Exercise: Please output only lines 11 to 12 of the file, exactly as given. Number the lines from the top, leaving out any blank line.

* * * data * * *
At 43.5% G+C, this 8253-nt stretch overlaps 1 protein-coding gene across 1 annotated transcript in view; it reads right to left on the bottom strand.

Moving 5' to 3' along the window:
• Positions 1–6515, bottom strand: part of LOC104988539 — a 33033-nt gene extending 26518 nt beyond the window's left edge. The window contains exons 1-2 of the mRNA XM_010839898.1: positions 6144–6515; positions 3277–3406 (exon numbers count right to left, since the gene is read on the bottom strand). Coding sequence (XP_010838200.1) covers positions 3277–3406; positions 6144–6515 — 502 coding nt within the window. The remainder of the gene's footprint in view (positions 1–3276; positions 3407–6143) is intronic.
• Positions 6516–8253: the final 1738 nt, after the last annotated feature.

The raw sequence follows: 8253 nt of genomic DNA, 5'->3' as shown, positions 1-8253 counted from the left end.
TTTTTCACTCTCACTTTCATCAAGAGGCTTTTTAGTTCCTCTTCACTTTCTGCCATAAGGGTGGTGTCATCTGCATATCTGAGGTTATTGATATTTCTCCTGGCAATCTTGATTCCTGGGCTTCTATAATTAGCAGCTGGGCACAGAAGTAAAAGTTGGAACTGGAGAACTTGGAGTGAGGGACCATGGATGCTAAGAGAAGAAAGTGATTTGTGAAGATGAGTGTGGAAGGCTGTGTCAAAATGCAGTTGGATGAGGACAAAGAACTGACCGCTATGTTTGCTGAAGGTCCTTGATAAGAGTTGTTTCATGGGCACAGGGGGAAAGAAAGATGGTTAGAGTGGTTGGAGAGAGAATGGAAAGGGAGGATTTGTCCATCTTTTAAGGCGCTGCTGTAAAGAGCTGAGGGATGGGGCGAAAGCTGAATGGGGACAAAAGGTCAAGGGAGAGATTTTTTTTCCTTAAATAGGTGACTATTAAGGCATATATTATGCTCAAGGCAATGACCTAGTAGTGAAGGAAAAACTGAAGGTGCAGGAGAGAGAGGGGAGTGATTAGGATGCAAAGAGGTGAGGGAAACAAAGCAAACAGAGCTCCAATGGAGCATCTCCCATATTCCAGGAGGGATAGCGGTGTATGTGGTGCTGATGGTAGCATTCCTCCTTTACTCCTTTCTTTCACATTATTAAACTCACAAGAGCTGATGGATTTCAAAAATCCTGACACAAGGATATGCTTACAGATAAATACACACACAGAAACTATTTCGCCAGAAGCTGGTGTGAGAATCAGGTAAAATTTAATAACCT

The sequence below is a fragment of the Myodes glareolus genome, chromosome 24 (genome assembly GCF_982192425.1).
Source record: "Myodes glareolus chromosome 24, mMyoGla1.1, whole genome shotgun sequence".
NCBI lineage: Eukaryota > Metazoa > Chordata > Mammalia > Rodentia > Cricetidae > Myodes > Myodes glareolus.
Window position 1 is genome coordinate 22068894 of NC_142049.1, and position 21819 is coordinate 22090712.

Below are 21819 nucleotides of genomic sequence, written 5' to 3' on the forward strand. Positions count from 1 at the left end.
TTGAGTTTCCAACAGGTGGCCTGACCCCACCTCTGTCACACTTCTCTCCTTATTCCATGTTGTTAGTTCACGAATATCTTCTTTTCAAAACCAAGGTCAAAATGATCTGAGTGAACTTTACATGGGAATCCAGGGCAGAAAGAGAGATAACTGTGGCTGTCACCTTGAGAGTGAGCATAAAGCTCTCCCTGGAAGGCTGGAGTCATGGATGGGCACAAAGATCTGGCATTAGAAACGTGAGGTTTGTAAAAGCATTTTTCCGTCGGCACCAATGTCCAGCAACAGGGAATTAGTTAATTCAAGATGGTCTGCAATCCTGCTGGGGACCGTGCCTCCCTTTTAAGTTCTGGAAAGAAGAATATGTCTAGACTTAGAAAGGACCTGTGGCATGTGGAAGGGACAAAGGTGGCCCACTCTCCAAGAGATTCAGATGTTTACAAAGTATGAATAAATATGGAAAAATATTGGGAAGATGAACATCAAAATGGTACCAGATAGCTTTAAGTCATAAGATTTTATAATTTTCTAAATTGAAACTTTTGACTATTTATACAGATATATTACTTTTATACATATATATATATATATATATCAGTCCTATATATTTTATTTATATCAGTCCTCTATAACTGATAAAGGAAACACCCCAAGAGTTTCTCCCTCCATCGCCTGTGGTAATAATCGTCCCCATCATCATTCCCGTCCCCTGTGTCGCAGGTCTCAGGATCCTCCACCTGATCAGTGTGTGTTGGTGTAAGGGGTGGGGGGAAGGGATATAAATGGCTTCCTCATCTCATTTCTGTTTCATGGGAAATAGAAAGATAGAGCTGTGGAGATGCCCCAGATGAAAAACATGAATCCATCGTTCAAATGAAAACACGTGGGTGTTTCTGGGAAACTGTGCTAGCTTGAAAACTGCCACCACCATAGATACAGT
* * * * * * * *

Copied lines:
Below are 21819 nucleotides of genomic sequence, written 5' to 3' on the forward strand. Positions count from 1 at the left end.
TTGAGTTTCCAACAGGTGGCCTGACCCCACCTCTGTCACACTTCTCTCCTTATTCCATGTTGTTAGTTCACGAATATCTTCTTTTCAAAACCAAGGTCAAAATGATCTGAGTGAACTTTACATGGGAATCCAGGGCAGAAAGAGAGATAACTGTGGCTGTCACCTTGAGAGTGAGCATAAAGCTCTCCCTGGAAGGCTGGAGTCATGGATGGGCACAAAGATCTGGCATTAGAAACGTGAGGTTTGTAAAAGCATTTTTCCGTCGGCACCAATGTCCAGCAACAGGGAATTAGTTAATTCAAGATGGTCTGCAATCCTGCTGGGGACCGTGCCTCCCTTTTAAGTTCTGGAAAGAAGAATATGTCTAGACTTAGAAAGGACCTGTGGCATGTGGAAGGGACAAAGGTGGCCCACTCTCCAAGAGATTCAGATGTTTACAAAGTATGAATAAATATGGAAAAATATTGGGAAGATGAACATCAAAATGGTACCAGATAGCTTTAAGTCATAAGATTTTATAATTTTCTAAATTGAAACTTTTGACTATTTATACAGATATATTACTTTTATACATATATATATATATATATATCAGTCCTATATATTTTATTTATATCAGTCCTCTATAACTGATAAAGGAAACACCCCAAGAGTTTCTCCCTCCATCGCCTGTGGTAATAATCGTCCCCATCATCATTCCCGTCCCCTGTGTCGCAGGTCTCAGGATCCTCCACCTGATCAGTGTGTGTTGGTGTAAGGGGTGGGGGGAAGGGATATAAATGGCTTCCTCATCTCATTTCTGTTTCATGGGAAATAGAAAGATAGAGCTGTGGAGATGCCCCAGATGAAAAACATGAATCCATCGTTCAAATGAAAACACGTGGGTGTTTCTGGGAAACTGTGCTAGCTTGAAAACTGCCACCACCATAGATACAGT